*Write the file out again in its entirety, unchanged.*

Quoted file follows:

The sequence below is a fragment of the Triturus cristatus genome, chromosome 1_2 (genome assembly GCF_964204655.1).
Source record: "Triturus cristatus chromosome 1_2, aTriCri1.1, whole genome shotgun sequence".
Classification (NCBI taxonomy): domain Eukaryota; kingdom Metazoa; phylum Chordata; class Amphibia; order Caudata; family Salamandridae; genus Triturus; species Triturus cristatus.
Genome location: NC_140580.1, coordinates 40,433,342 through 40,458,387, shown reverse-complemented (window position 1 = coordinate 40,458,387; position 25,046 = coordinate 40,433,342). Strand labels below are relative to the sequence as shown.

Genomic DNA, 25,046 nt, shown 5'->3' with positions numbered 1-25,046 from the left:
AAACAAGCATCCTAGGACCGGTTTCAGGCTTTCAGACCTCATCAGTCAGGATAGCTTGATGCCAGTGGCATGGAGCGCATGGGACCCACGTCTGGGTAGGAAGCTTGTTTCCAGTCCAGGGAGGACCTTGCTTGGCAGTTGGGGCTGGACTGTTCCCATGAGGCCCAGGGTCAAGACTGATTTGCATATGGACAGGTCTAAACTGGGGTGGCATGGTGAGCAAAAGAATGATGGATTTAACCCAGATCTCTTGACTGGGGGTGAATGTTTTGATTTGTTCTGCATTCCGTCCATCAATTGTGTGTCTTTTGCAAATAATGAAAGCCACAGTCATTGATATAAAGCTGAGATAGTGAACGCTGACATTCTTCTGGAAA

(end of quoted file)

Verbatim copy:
The sequence below is a fragment of the Triturus cristatus genome, chromosome 1_2 (genome assembly GCF_964204655.1).
Source record: "Triturus cristatus chromosome 1_2, aTriCri1.1, whole genome shotgun sequence".
Classification (NCBI taxonomy): domain Eukaryota; kingdom Metazoa; phylum Chordata; class Amphibia; order Caudata; family Salamandridae; genus Triturus; species Triturus cristatus.
Genome location: NC_140580.1, coordinates 40,433,342 through 40,458,387, shown reverse-complemented (window position 1 = coordinate 40,458,387; position 25,046 = coordinate 40,433,342). Strand labels below are relative to the sequence as shown.

Genomic DNA, 25,046 nt, shown 5'->3' with positions numbered 1-25,046 from the left:
AAACAAGCATCCTAGGACCGGTTTCAGGCTTTCAGACCTCATCAGTCAGGATAGCTTGATGCCAGTGGCATGGAGCGCATGGGACCCACGTCTGGGTAGGAAGCTTGTTTCCAGTCCAGGGAGGACCTTGCTTGGCAGTTGGGGCTGGACTGTTCCCATGAGGCCCAGGGTCAAGACTGATTTGCATATGGACAGGTCTAAACTGGGGTGGCATGGTGAGCAAAAGAATGATGGATTTAACCCAGATCTCTTGACTGGGGGTGAATGTTTTGATTTGTTCTGCATTCCGTCCATCAATTGTGTGTCTTTTGCAAATAATGAAAGCCACAGTCATTGATATAAAGCTGAGATAGTGAACGCTGACATTCTTCTGGAAA